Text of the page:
In a C++ project, including .h files of C source files will cause many errors because of different standards between C and C++.
How to use C source files in a C++ project (or in main.cpp)?
For the maximum reliability:
Make sure that the C headers are either themselves aware of C++ or that the C++ code includes the C headers inside an
Either (C header file
or (C++ source code):
Modern C style is very close to the common subset of the C and C++ languages. However, arbitrary C code is not C++ code for any of a very large number of reasons, and simply calling the C source files C++ source files (by changing the extension, or simply by compiling with the C++ compiler) is not guaranteed to be successful. In general, it is easier to compile C as C and C++ as C++ and then link the resulting object files with the C++ compiler (to ensure the correct support libraries are invoked).
However, if the MSVC compiler is saying that programs using MFC have to be written solely in C++ (MFC requires C++ compilation (use a .cpp suffix) is the reported error), then you may have no choice but to ensure that your C code is compilable as C++ code. That means you'll have to cast the return values from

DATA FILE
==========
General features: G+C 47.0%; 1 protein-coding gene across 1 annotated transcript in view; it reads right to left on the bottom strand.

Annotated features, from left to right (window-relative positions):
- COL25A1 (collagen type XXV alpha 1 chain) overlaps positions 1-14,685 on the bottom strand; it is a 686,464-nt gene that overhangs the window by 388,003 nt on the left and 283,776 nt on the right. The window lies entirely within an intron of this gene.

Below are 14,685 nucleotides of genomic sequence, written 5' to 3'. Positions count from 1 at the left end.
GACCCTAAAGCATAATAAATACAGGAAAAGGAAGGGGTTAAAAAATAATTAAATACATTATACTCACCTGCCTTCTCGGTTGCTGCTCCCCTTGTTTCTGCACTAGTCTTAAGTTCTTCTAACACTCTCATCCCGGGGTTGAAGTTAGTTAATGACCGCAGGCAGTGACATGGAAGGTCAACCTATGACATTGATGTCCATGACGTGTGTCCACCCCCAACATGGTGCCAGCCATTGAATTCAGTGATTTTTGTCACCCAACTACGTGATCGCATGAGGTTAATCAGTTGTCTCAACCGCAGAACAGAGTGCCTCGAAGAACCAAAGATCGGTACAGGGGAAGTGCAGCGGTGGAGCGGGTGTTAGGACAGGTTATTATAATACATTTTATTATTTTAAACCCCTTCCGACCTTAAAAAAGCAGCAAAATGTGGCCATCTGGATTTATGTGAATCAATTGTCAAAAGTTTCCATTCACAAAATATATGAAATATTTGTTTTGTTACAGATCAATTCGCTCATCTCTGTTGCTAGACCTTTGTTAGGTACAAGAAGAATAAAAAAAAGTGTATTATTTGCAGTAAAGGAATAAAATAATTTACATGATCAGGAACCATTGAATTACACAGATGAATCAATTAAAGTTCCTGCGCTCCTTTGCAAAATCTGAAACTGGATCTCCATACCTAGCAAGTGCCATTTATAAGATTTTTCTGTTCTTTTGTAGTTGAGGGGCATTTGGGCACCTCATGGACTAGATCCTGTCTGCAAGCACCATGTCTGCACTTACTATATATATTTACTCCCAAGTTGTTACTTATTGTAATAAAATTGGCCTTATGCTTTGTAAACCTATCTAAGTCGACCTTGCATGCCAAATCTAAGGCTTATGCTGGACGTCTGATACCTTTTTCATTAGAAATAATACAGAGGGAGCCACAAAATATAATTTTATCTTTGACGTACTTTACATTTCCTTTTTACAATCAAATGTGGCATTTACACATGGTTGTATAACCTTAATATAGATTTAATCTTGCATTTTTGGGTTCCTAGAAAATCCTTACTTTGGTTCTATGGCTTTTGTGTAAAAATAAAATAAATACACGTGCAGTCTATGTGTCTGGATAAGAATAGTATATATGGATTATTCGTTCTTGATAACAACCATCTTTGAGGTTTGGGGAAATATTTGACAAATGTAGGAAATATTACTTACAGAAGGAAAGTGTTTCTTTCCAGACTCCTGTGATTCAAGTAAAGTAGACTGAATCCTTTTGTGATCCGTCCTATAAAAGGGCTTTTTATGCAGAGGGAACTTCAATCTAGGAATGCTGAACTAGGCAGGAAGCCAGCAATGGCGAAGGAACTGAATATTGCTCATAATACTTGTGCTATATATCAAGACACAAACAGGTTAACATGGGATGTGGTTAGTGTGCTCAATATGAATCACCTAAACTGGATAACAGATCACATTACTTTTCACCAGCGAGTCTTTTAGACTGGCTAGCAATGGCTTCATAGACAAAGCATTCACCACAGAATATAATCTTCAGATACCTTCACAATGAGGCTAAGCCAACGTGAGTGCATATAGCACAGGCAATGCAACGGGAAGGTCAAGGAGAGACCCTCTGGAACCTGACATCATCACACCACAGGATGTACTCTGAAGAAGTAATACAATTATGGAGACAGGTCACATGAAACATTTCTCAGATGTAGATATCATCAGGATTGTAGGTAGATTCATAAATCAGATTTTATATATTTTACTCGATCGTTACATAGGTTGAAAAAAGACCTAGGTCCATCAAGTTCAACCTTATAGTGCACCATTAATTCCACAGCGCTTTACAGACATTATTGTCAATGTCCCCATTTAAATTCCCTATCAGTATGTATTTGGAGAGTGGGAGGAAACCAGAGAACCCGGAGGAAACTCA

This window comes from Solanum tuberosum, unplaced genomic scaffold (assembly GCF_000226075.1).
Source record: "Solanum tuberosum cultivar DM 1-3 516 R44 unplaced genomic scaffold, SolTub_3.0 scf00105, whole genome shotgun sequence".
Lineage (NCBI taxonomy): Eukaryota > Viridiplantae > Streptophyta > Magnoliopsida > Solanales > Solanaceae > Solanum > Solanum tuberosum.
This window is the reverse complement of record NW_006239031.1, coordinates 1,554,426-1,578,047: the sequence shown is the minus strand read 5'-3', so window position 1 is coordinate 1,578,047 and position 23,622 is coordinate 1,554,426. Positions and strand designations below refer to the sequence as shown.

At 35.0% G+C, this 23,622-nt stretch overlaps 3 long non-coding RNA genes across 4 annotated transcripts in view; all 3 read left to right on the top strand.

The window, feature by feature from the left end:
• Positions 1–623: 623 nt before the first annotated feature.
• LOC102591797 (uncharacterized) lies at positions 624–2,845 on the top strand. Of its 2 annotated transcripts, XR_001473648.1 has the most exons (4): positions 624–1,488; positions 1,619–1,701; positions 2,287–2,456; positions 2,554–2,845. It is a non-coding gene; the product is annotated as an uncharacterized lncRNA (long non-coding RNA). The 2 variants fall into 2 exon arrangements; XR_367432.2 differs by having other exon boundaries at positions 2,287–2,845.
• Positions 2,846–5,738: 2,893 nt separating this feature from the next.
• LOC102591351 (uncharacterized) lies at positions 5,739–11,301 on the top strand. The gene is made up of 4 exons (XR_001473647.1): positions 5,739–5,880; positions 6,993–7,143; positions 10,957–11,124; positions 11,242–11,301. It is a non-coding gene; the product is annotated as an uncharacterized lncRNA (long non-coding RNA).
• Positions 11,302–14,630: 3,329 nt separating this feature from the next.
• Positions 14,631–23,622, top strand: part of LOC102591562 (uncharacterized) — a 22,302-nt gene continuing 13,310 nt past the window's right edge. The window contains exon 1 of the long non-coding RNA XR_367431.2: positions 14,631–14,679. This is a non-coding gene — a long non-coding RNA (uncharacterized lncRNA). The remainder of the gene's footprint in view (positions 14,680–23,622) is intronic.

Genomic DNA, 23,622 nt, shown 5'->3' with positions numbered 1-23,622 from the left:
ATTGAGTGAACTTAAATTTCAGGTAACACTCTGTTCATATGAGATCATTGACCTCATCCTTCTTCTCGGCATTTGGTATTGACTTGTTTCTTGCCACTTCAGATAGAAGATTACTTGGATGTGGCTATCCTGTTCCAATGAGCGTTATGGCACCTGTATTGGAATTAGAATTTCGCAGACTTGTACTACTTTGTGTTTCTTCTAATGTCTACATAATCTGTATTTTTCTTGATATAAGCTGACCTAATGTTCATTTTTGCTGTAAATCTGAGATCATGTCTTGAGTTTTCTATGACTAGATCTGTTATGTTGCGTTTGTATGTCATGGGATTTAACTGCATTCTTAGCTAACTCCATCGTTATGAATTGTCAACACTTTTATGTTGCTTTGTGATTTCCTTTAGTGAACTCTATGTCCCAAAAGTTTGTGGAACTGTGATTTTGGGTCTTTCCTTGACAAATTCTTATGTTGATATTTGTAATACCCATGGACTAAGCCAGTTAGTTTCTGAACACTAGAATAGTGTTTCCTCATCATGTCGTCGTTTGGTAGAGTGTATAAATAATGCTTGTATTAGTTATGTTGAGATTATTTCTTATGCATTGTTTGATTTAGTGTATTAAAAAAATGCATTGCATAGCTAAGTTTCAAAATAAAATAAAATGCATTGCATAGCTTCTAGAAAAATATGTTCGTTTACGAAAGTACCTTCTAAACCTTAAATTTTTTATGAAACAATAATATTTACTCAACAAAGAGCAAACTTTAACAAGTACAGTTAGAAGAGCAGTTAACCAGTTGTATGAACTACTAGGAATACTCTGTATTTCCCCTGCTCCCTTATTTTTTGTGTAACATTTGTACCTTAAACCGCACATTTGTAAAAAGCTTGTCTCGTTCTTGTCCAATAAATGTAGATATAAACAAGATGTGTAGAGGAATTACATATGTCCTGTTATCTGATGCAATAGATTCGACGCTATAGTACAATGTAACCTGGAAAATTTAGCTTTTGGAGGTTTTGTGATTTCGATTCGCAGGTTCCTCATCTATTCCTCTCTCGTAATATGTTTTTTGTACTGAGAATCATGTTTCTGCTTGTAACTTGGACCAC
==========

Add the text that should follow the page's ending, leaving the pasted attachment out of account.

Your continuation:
In some circles, you'd have to worry about the use of features in C99 that are not in C++2003 or C++2011, such as flexible array members, designated initializers, compound literals, variable-length arrays, and so on. However, if the C code is for MSVC, then that probably isn't going to be a problem; those features are not supported by the MSVC C compiler (it only supports C89, not C99).
FWIW: I have a script to hunt down C++ keywords. It contains the following comment:
if you are just using the source code and not some precompiled libraries, in most of the cases you could just rename the .c file to a .cpp file
C++ preaches "backwards compatibility" to C source, so an option would be to copy the C source onto a .cpp file and build. Now C++ is not COMPLETELY backwards compatible, so you might need to change some things around in the C source, but generally it should build with minimal errors. Just make sure you include the C library's that the .c uses(considering your compiler supports C also)